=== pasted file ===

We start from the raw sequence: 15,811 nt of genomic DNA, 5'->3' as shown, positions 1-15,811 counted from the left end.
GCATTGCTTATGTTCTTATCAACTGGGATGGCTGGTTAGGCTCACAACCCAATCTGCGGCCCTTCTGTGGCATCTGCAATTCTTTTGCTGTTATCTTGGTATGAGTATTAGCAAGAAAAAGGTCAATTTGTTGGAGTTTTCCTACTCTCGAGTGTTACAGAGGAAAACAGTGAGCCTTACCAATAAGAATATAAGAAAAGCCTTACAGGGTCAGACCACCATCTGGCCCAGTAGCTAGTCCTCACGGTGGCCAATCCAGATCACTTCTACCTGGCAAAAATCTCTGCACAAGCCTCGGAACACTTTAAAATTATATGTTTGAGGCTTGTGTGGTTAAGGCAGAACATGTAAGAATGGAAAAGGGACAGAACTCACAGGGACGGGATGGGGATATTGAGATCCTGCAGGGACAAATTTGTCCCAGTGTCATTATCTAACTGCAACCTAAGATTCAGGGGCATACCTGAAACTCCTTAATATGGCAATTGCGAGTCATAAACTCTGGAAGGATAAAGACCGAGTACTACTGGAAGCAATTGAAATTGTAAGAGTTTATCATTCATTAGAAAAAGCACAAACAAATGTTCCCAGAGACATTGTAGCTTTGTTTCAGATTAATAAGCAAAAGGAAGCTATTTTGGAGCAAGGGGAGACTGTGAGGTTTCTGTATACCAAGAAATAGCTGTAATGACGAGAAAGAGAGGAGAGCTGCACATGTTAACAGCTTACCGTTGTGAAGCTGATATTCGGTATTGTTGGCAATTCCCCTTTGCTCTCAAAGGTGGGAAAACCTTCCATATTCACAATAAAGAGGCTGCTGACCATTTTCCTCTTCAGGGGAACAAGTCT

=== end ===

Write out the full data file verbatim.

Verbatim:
We start from the raw sequence: 15,811 nt of genomic DNA, 5'->3' as shown, positions 1-15,811 counted from the left end.
GCATTGCTTATGTTCTTATCAACTGGGATGGCTGGTTAGGCTCACAACCCAATCTGCGGCCCTTCTGTGGCATCTGCAATTCTTTTGCTGTTATCTTGGTATGAGTATTAGCAAGAAAAAGGTCAATTTGTTGGAGTTTTCCTACTCTCGAGTGTTACAGAGGAAAACAGTGAGCCTTACCAATAAGAATATAAGAAAAGCCTTACAGGGTCAGACCACCATCTGGCCCAGTAGCTAGTCCTCACGGTGGCCAATCCAGATCACTTCTACCTGGCAAAAATCTCTGCACAAGCCTCGGAACACTTTAAAATTATATGTTTGAGGCTTGTGTGGTTAAGGCAGAACATGTAAGAATGGAAAAGGGACAGAACTCACAGGGACGGGATGGGGATATTGAGATCCTGCAGGGACAAATTTGTCCCAGTGTCATTATCTAACTGCAACCTAAGATTCAGGGGCATACCTGAAACTCCTTAATATGGCAATTGCGAGTCATAAACTCTGGAAGGATAAAGACCGAGTACTACTGGAAGCAATTGAAATTGTAAGAGTTTATCATTCATTAGAAAAAGCACAAACAAATGTTCCCAGAGACATTGTAGCTTTGTTTCAGATTAATAAGCAAAAGGAAGCTATTTTGGAGCAAGGGGAGACTGTGAGGTTTCTGTATACCAAGAAATAGCTGTAATGACGAGAAAGAGAGGAGAGCTGCACATGTTAACAGCTTACCGTTGTGAAGCTGATATTCGGTATTGTTGGCAATTCCCCTTTGCTCTCAAAGGTGGGAAAACCTTCCATATTCACAATAAAGAGGCTGCTGACCATTTTCCTCTTCAGGGGAACAAGTCT